Solomon-Godeau defines the resulting genre as "an image type that could be relatively deluxe or relatively crude, but in either case was predicated on the relative isolation of its feminine motif through the reduction or outright elimination of narrative, literary, or mythological allusion The pin-up girl is a specific erotic phenomenon, both as to form and function.

From its birth as a representational genre, the pin- up has served as an image that pointedly eliminates the explicit representation of a sexual act by both eliminating the presence of men and, generally, other women and strategically covering the genital area of the female subject.

The pin- up is a genre associated with mass reproduction, distribution, and consump- tion, meant for at least limited visibility to more than one viewer.

As 12 Introduction an image where explicitly contemporary femininity and implicit sexu- ality are both synthesized and intended for wide circulation and public display, the pin-up itself is an interesting paradox. And impact, after all, is what pin-up art was all about. Still, there's something to be said for quantity too, and this page book has hundreds of fine paintings. Two other quibbles.

This hardback has a printed cover, rather than a paper cover, which to me makes it less classy as a display book. I know, I know, it's a pin-up book, but still. Also, like many art books, all the descriptions the words are in English, German and French. No complaint, but it's worth knowing in advance that many pages are dedicated to this duplication.

By far the best history of the great pin-ups of the world. This book by far exceeded my expectations.

Great American Pinup Gallery

So much so that I just ordered two more to give as gifts. You can't beat this book especially for the price. So thrilled with this download! Too bad I can only read half of it. Anything by or about or including Edward Runci I have to have, he painted 2 portraits of me in the early 80's, I only have one but it's my prized possession.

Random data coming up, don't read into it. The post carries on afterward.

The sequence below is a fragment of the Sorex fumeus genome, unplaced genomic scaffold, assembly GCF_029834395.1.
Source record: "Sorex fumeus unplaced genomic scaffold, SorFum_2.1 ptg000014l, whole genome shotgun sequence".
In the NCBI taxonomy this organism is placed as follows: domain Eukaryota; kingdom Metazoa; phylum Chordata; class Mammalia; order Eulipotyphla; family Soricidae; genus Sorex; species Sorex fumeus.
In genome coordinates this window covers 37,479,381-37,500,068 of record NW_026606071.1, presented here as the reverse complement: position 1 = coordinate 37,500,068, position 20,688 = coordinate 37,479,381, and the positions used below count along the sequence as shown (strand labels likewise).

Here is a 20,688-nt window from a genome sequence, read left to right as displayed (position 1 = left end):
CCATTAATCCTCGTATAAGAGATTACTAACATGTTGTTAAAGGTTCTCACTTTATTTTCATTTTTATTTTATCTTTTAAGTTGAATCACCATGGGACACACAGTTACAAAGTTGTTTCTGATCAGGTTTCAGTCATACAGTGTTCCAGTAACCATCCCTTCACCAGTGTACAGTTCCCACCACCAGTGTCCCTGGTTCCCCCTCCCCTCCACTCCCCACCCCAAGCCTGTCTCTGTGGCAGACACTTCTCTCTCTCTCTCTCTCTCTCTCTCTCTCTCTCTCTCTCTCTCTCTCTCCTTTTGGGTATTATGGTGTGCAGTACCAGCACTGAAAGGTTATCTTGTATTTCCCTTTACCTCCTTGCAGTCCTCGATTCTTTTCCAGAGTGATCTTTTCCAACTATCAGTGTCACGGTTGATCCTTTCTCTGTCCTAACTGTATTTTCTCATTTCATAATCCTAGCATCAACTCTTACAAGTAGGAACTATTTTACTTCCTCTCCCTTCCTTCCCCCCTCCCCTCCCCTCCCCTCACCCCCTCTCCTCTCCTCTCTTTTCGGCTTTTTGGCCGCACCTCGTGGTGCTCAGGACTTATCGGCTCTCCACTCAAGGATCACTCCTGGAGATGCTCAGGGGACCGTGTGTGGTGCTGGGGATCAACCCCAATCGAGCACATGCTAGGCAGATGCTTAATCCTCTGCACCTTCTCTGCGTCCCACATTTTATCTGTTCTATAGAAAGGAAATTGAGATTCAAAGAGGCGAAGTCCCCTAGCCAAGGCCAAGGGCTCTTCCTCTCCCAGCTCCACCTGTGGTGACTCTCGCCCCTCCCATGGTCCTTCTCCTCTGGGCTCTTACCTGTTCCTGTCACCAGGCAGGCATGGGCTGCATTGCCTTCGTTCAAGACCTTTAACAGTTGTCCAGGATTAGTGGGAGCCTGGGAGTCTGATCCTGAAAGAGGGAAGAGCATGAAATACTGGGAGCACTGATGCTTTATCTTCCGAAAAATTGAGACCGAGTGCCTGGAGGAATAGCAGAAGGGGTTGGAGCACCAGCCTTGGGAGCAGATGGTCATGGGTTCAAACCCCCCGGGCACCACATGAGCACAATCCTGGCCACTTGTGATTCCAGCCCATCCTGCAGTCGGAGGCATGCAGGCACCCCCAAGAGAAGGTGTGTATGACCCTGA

I knew I would love this book, it is a great price for size and content.

It looks great on my coffee table and though I knew it would be a hit with my pin up loving girlfriends even their husbands and my own couldn't put it down. It's a hit for young adults and the old, male or female.

If you are looking for a conversation piece that will also be a good read curled up in front of the fire on a rainy day, this is your book. See all 83 reviews.


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Louis K. In addition to art, he collects pin-up work. Your Shopping Cart. Don't have an account?

Create your account. Buxom Bombshells Pictures from an age when eroticism was still innocent. View all images 7. In a nutshell In a nutshell. This book tells the tale of a genre as utterly American as the paintings of Edward Hopper , describing its origins and development in detail and showcasing the most important artists.Alas, as the sensational modern woman depicted in Hollywood films gave rise to the creation and enforcement of the movie industry's Hays Code in the early s, industry efforts to avoid the ire of censors would tame her into submission.

There are all kinds of different artist and though some of the pages are not in Enligh we loved looking at all the different styles of pin ups. For this reason, I address feminism's various "waves" less to mark or privilege age-based feminist genera- tions so much as periodize feminism itself.

Beginning with the pin- up's origins in mid-nineteenth- century carte-de-visite photographs of burlesque performers, Buszek explores how female sex symbols, including Adah Isaacs Menken and Lydia Thompson, fought to exert control over their own images. Rebecca Schneider also provides an excellent and extremely thorough theory of feminist appropriations of explicit sexual imagery in Tile Explicit Body i11 Perjomra11ce.

Granted, I agree with Whit- tier's contention that "activists have long taken for granted [that] what it means to call oneself 'feminist' varies greatly over time, often leading to conflict over movement goals, values, ideology, strategy, or individual behavior. In chapter 6 I track ways in which the pin-up genre reflected these changes in ways both subtle and explicit, and to audiences both underground and popular. Embracing the postmodern concept of the potential and "ownership" of one's unique politics and self- expression, as well as the redefmitions of "community" that inevitably 26 Introduction followed, feminism's current and third wave also emerged from this culture to stress the multiple feminisms within the now- sprawling and truly international feminist community.